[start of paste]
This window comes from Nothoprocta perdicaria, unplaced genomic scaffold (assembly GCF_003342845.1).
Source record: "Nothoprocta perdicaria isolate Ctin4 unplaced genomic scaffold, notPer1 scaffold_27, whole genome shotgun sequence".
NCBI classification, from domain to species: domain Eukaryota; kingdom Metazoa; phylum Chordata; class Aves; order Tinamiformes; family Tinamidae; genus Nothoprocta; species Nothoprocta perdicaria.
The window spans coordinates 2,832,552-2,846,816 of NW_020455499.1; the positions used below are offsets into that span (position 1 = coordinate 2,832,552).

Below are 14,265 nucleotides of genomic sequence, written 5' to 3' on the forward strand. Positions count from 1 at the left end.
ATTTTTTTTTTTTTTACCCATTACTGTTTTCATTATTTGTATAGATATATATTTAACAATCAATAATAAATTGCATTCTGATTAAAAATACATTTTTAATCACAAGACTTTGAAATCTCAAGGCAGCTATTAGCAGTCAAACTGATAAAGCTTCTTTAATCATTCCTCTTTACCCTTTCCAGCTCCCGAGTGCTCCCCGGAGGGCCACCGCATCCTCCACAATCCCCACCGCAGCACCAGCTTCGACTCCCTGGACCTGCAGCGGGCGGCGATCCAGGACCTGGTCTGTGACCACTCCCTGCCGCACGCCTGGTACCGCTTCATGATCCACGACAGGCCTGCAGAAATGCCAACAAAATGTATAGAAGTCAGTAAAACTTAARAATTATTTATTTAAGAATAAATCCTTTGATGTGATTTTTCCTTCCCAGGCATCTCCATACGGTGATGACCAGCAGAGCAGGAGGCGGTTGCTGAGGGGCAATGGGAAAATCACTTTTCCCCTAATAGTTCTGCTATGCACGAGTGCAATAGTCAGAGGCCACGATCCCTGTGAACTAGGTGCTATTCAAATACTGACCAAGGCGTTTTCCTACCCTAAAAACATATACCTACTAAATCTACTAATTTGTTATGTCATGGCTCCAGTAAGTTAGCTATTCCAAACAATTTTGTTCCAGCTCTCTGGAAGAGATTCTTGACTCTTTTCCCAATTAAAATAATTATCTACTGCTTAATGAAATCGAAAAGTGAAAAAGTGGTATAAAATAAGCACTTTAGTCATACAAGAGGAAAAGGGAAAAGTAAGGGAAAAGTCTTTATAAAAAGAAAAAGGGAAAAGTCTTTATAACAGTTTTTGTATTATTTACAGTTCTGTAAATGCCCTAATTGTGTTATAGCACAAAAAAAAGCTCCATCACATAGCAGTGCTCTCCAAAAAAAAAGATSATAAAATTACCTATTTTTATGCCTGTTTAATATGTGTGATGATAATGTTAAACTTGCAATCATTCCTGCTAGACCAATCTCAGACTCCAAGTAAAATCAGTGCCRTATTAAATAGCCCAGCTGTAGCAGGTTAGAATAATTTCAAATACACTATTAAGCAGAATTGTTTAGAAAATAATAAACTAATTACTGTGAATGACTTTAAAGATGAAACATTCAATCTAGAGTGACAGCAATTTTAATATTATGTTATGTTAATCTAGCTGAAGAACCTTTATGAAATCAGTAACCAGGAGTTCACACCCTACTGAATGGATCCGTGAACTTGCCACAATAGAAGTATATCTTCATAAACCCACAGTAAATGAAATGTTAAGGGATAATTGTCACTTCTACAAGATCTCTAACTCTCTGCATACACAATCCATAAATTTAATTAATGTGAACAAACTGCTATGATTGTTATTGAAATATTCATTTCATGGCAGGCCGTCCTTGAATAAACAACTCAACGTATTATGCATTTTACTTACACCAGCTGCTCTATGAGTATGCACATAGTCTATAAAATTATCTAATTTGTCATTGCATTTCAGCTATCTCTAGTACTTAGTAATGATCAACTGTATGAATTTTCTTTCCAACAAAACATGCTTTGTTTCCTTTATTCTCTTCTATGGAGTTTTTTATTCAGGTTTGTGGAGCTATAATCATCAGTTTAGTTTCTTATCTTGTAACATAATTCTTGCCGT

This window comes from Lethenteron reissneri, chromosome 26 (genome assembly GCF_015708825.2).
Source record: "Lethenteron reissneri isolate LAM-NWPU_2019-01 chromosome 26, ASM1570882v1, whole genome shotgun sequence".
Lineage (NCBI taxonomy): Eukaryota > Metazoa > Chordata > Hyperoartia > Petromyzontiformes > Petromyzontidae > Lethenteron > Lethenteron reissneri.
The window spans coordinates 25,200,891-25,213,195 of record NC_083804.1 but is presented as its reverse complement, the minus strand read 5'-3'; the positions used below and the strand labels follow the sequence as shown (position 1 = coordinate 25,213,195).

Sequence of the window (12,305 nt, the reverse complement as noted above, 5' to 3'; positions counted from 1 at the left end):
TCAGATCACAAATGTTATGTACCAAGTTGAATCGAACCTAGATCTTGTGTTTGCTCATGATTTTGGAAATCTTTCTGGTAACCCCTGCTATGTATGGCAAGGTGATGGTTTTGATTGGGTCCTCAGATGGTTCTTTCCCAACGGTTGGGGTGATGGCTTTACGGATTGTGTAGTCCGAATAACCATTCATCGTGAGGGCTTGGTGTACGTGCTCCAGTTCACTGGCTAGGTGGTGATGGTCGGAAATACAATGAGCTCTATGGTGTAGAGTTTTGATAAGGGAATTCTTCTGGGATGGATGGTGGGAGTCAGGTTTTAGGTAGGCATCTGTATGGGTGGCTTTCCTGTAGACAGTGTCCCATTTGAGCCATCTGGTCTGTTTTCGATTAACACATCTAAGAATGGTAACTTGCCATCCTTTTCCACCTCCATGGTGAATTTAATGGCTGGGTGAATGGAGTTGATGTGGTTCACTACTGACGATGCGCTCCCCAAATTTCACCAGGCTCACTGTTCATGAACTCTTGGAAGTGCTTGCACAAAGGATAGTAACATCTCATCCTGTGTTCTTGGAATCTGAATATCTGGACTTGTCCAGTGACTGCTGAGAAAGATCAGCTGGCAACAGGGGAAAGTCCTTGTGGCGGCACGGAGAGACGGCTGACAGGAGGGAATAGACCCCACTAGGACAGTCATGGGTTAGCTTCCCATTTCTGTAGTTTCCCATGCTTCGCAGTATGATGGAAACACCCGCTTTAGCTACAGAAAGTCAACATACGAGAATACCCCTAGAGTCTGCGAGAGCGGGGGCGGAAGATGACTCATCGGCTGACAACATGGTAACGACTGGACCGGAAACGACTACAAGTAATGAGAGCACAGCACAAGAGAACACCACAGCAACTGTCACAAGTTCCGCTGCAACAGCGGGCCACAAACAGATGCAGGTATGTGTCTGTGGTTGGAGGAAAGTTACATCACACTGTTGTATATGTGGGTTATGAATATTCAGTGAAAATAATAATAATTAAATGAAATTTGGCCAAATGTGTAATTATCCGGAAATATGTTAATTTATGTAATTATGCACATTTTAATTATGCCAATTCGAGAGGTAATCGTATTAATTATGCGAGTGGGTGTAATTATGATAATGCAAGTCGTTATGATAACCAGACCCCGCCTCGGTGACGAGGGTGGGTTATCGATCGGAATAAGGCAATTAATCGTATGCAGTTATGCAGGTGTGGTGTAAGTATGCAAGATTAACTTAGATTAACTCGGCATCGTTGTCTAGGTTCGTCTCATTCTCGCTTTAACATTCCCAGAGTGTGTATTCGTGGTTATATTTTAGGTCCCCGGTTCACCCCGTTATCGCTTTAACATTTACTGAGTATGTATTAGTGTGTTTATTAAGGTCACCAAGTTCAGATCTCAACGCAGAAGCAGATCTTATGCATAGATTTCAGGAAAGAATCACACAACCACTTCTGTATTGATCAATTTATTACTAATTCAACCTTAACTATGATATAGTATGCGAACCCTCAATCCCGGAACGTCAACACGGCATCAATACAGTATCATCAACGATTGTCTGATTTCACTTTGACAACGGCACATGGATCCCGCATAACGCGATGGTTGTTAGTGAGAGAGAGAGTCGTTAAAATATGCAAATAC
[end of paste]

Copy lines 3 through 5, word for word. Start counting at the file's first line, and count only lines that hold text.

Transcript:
NCBI classification, from domain to species: domain Eukaryota; kingdom Metazoa; phylum Chordata; class Aves; order Tinamiformes; family Tinamidae; genus Nothoprocta; species Nothoprocta perdicaria.
The window spans coordinates 2,832,552-2,846,816 of NW_020455499.1; the positions used below are offsets into that span (position 1 = coordinate 2,832,552).

Below are 14,265 nucleotides of genomic sequence, written 5' to 3' on the forward strand. Positions count from 1 at the left end.